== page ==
On a day to day basis I feel really good. As far as I can tell, the food I eat keeps my body in balance. I don’t get stomach aches, bloat or need to go crawl under a rock when I finish a meal. It’s pretty great. Prior to increasing my saturated fats, cutting out grains and decreasing my carbs I remember always feeling too full after eating just about anything. The only problem is, feeling good really makes feeling bad noticeable.

I was recently out to dinner with some girl friends, we all kind of eat the same way so going out is easy and always fun. This time, something we ordered did not agree with me. It was pretty instantaneous, my belly blew up like a balloon. I couldn’t find a comfortable position to sit in, it was awful. I didn’t really realize what was going on until I got home. By that time I was really uncomfortable, I not only looked pregnant but I had an ache that wouldn’t quit. It took four days for my stomach/guts to stop aching. I’m not used to having a stomach ache of any kind so, naturally I was a big baby all weekend.

I don’t know what I ate but I do think it did a job on my digestive system. I realize it was a one time thing so probably no lasting/long term damage but inflammation is inflammation and I definitely wanted to help my body heal any way I could. Probiotics should probably have been the first thing I grabbed but I didn’t have any at the time. What I did happen to have was a bottle of L-glutamine. I bought the L-glutamine way back when I thought I was going to have some real trouble cutting carbs. It’s supposed to be great for sugar/carb cravings. Turned out I did just fine on my own and never used it. The other thing L-glutamine or Glutamine (interchangeable) is good for is gut health. Lucky for me, my current class is all about the digestive system and gut health. Everything I’ve been reading talks about Glutamine and how important it is for healing the gut.

My stomach ache and gut pain was mostly gone after four days (no constant ache) but for several more days when I would eat I would get some twinges of pain. I figured the L-gluatmine wouldn’t hurt and from what I was reading it would probably help. The capsules that I have are 500 mg. I took 3 capsules a day, in between meals. I’m better. Was it the L-glutamine or just natural healing over time? I don’t know. I’ve continued to take the L-glutamine. I usually take two capsules during a day. One when I get up in the morning and one before dinner time.

Other things I’ve noticed: no cravings and no PMS. I haven’t read anything about L-glutamine helping with PMS but it’s the only thing I’m doing differently (although one of my biggest PMS problems is sugar cravings). The cravings thing is weird. I actually spilled some chocolate chips on the counter the other day and I just picked them up – I didn’t eat any! It didn’t even occur to me to eat any. My husband was dying for some ice cream the other night so we ran to the store and got some Cherry Garcia (one of my favs). I wasn’t interested in ice cream when we headed out to the store but I figured I’d want a little by the time we got home – nope. Again, for me, really weird. It’s not like I’m holding back, it’s really that I have no interest. Is it the L-glutamine? Perhaps. Here is some quoted information about Glutamine.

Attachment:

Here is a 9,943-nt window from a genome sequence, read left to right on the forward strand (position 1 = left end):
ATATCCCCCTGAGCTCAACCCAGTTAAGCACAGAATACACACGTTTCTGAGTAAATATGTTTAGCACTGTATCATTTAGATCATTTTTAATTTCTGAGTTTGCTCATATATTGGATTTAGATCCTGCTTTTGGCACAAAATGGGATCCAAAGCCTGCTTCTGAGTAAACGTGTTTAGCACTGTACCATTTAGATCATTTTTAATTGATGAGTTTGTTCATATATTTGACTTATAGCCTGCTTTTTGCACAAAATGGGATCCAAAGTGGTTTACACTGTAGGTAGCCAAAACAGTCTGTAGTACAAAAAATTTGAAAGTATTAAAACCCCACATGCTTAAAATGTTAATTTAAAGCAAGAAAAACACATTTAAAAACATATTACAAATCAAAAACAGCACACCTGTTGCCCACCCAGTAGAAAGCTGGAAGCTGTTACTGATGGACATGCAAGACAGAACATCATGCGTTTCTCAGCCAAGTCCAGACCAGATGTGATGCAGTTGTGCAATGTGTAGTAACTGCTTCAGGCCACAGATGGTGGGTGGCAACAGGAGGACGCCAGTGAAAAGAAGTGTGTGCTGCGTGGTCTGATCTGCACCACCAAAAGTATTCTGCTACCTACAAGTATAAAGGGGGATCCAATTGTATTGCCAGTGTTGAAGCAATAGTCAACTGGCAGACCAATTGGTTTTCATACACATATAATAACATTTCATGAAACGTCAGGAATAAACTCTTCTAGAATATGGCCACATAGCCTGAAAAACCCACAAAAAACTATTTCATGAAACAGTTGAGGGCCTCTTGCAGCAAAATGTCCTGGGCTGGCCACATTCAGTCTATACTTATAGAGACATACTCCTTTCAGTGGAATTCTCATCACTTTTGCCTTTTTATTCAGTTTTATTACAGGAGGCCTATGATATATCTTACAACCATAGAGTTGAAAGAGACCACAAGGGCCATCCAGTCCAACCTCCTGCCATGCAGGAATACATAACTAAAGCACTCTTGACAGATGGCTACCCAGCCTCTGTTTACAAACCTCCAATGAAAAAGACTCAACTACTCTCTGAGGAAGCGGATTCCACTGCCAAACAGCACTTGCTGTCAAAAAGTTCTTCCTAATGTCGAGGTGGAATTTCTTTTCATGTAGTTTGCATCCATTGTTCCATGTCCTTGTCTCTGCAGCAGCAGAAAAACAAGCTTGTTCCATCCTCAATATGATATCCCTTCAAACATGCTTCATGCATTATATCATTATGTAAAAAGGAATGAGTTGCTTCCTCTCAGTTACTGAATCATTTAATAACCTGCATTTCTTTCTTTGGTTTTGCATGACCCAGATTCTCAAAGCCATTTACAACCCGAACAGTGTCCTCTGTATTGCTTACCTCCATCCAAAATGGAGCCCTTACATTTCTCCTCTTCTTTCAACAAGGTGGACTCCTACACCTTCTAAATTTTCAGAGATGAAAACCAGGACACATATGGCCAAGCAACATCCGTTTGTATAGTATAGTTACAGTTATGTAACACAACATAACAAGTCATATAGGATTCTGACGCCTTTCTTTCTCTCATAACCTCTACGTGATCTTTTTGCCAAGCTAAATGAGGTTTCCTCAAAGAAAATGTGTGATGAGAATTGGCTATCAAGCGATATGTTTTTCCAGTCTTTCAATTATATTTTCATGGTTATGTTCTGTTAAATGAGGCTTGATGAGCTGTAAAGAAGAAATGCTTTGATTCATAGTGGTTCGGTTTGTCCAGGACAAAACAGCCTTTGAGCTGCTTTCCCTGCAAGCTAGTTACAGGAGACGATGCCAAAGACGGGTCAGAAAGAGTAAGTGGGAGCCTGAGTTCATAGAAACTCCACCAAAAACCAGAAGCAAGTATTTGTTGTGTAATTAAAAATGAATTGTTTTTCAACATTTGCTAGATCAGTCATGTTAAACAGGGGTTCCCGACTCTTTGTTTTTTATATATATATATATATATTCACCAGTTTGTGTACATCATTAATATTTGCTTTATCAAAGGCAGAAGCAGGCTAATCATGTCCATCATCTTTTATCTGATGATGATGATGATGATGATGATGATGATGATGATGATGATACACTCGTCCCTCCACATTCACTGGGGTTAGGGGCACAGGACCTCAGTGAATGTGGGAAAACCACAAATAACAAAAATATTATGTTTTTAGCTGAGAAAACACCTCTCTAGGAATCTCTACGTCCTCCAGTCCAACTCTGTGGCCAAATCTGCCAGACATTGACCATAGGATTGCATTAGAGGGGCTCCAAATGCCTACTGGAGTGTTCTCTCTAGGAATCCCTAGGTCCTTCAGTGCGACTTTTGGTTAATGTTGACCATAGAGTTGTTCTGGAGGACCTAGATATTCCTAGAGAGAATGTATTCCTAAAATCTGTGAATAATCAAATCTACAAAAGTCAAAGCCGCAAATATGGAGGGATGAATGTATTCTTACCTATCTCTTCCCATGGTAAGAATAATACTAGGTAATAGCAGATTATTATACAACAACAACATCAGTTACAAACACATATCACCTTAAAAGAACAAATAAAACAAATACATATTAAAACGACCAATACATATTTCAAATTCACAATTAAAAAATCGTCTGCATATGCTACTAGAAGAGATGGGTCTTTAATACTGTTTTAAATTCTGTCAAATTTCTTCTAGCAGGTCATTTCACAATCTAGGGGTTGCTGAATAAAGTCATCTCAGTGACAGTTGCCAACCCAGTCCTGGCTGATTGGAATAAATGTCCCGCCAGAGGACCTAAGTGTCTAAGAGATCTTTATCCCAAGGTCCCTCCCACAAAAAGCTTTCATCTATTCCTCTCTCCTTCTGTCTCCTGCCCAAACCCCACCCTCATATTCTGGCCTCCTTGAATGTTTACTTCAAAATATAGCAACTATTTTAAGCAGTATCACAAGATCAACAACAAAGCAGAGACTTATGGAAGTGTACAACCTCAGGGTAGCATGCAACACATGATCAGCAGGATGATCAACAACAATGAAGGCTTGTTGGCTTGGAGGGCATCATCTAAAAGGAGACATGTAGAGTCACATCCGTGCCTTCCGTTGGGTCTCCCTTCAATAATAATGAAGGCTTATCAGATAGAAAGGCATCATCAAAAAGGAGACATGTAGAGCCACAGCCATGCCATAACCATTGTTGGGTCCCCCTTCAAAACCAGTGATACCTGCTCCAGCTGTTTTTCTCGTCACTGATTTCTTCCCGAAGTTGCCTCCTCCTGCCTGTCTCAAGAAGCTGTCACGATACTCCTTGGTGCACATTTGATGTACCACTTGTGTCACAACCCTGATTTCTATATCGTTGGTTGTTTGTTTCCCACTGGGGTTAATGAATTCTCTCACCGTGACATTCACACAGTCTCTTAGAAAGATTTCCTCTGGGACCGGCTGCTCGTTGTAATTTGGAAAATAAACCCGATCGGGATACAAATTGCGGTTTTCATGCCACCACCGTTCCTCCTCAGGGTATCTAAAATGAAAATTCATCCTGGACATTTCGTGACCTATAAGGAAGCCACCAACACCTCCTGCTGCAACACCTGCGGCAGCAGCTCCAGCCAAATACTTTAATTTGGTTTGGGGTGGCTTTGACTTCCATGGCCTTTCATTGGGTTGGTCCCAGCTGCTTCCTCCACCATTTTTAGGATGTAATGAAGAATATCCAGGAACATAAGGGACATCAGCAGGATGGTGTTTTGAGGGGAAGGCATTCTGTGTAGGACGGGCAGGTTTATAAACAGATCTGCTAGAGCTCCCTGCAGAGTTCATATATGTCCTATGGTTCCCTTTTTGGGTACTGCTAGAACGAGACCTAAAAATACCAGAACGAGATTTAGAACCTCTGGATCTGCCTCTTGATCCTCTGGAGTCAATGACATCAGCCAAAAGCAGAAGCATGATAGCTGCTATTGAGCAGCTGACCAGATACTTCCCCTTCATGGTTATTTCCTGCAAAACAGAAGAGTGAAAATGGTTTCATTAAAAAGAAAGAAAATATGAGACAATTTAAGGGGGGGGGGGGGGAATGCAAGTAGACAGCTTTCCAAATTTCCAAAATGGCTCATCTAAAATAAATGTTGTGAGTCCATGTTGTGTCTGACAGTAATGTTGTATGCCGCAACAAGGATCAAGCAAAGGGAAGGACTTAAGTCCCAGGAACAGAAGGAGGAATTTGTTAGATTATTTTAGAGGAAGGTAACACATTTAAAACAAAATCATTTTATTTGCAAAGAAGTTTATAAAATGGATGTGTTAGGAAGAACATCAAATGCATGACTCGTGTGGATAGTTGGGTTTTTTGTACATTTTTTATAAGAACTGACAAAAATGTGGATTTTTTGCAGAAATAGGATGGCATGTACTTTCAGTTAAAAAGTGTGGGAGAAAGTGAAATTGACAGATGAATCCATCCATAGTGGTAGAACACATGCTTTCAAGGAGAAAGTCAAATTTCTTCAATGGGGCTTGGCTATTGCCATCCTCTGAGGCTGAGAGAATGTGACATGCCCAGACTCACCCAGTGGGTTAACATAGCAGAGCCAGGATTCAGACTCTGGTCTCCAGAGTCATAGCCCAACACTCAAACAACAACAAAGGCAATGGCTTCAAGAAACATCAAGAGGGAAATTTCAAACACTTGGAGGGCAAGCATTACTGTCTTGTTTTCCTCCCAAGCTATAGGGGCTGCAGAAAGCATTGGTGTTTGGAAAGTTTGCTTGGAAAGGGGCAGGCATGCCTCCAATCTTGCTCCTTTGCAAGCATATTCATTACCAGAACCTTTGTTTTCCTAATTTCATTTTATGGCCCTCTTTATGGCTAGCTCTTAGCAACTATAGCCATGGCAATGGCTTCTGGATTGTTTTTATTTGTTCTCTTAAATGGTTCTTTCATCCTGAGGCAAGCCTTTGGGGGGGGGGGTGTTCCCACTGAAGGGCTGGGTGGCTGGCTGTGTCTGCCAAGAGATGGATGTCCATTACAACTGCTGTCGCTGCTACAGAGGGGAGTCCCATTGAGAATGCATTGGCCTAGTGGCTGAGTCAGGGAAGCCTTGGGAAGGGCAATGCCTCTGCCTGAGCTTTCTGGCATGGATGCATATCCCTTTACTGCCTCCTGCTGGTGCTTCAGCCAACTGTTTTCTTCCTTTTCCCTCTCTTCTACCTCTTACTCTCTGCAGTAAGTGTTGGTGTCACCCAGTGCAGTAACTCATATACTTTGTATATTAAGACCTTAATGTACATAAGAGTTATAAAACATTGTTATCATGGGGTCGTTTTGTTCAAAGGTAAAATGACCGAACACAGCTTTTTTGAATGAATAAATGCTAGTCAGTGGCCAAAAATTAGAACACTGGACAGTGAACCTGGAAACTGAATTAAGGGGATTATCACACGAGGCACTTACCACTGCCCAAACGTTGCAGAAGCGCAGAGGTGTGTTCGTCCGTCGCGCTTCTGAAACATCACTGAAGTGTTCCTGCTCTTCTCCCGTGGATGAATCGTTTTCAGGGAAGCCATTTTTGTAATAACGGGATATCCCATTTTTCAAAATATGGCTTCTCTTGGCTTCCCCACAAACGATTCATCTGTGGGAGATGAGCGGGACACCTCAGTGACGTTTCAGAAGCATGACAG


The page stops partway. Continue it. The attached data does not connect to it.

The following quote comes from a section of the book Digestive Wellness by Elizabeth Lipski called Restoring Gut Integrity.

Unlike the brain, which uses glucose for energy, the cells of the small intestine depend on glutamine as their main fuel and for maintenance and repair. Glutamine is the first nutrient I think of to repair leaky gut. Glutamine is alkalizing to the body. It decreases the incidence of infection and stimulates the production of sIgA. Glutamine has also been shown to decrease the risk of bacterial translocation. Dosages can range from 1 to 30 grams daily, depending on your needs. Begin with 1 to 3 grams daily. Too much glutamine will probably constipate you, so that’s a good gauge of how much you need. Many people find that they feel stronger and have more endurance when they take glutamine.

Here’s another quote from the same book in the section about Esophagus and Stomach:

Glutamine is the most popular antiulcer drug in Asia today. The digestive track uses glutamine as a fuel source and for healing. It is effective for healing stomach ulcers, irritable bowel syndrome, and ulcerative bowl diseases.

Here’s a quote about L-glutamine from Primal Body, Primal Mind by Nora T. Gedgaudas:

L-glutamine, an amino acid, can stop cravings for sweets, starches, and alcohol instantly as the brain is able to use L-glutamine temporarily for fuel. It is also the number one food for enterocytes, the cells lining the small intestine, and can greatly help regenerate the gastrointestinal mucosa. It usually comes in 500 mg capsules and needs to be taken on an empty stomach for best effect. Start with the lowest dose and increase as necessary. It can also be absorbed sublingually (sprinkled under the tongue) for a more immediate effect.